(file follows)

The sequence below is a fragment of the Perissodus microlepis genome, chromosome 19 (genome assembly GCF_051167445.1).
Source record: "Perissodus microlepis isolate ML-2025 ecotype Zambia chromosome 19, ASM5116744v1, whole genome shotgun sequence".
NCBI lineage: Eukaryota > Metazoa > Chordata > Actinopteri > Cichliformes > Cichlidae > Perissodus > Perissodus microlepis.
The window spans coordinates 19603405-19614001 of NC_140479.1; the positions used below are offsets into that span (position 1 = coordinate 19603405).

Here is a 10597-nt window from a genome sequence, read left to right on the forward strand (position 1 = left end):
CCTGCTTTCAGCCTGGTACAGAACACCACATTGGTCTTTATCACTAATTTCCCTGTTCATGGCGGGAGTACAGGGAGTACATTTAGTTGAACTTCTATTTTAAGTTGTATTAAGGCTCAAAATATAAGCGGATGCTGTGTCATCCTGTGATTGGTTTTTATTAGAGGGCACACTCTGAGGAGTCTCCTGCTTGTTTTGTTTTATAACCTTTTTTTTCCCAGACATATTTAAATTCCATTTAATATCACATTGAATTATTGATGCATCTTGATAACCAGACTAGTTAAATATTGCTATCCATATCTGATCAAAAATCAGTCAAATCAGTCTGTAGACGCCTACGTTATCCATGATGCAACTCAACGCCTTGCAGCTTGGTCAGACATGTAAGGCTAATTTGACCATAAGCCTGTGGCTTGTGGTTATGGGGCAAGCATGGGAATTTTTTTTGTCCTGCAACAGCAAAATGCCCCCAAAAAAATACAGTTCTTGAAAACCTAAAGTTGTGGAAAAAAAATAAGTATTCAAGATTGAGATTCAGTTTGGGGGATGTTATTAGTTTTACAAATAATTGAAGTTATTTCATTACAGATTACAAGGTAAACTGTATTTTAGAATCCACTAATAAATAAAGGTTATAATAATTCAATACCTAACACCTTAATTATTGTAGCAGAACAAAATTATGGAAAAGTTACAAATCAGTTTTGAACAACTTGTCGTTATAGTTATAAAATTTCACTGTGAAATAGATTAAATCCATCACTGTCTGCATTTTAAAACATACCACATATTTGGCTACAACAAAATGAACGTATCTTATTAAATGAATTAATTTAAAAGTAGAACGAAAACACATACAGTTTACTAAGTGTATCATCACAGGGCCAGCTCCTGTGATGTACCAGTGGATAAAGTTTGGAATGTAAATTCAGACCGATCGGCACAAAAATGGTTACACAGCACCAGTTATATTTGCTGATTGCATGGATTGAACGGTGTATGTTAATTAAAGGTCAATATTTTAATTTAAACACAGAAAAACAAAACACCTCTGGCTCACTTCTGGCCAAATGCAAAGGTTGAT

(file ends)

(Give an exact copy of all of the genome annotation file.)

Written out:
The sequence below is a fragment of the Perissodus microlepis genome, chromosome 19 (genome assembly GCF_051167445.1).
Source record: "Perissodus microlepis isolate ML-2025 ecotype Zambia chromosome 19, ASM5116744v1, whole genome shotgun sequence".
NCBI lineage: Eukaryota > Metazoa > Chordata > Actinopteri > Cichliformes > Cichlidae > Perissodus > Perissodus microlepis.
The window spans coordinates 19603405-19614001 of NC_140479.1; the positions used below are offsets into that span (position 1 = coordinate 19603405).

Here is a 10597-nt window from a genome sequence, read left to right on the forward strand (position 1 = left end):
CCTGCTTTCAGCCTGGTACAGAACACCACATTGGTCTTTATCACTAATTTCCCTGTTCATGGCGGGAGTACAGGGAGTACATTTAGTTGAACTTCTATTTTAAGTTGTATTAAGGCTCAAAATATAAGCGGATGCTGTGTCATCCTGTGATTGGTTTTTATTAGAGGGCACACTCTGAGGAGTCTCCTGCTTGTTTTGTTTTATAACCTTTTTTTTCCCAGACATATTTAAATTCCATTTAATATCACATTGAATTATTGATGCATCTTGATAACCAGACTAGTTAAATATTGCTATCCATATCTGATCAAAAATCAGTCAAATCAGTCTGTAGACGCCTACGTTATCCATGATGCAACTCAACGCCTTGCAGCTTGGTCAGACATGTAAGGCTAATTTGACCATAAGCCTGTGGCTTGTGGTTATGGGGCAAGCATGGGAATTTTTTTTGTCCTGCAACAGCAAAATGCCCCCAAAAAAATACAGTTCTTGAAAACCTAAAGTTGTGGAAAAAAAATAAGTATTCAAGATTGAGATTCAGTTTGGGGGATGTTATTAGTTTTACAAATAATTGAAGTTATTTCATTACAGATTACAAGGTAAACTGTATTTTAGAATCCACTAATAAATAAAGGTTATAATAATTCAATACCTAACACCTTAATTATTGTAGCAGAACAAAATTATGGAAAAGTTACAAATCAGTTTTGAACAACTTGTCGTTATAGTTATAAAATTTCACTGTGAAATAGATTAAATCCATCACTGTCTGCATTTTAAAACATACCACATATTTGGCTACAACAAAATGAACGTATCTTATTAAATGAATTAATTTAAAAGTAGAACGAAAACACATACAGTTTACTAAGTGTATCATCACAGGGCCAGCTCCTGTGATGTACCAGTGGATAAAGTTTGGAATGTAAATTCAGACCGATCGGCACAAAAATGGTTACACAGCACCAGTTATATTTGCTGATTGCATGGATTGAACGGTGTATGTTAATTAAAGGTCAATATTTTAATTTAAACACAGAAAAACAAAACACCTCTGGCTCACTTCTGGCCAAATGCAAAGGTTGAT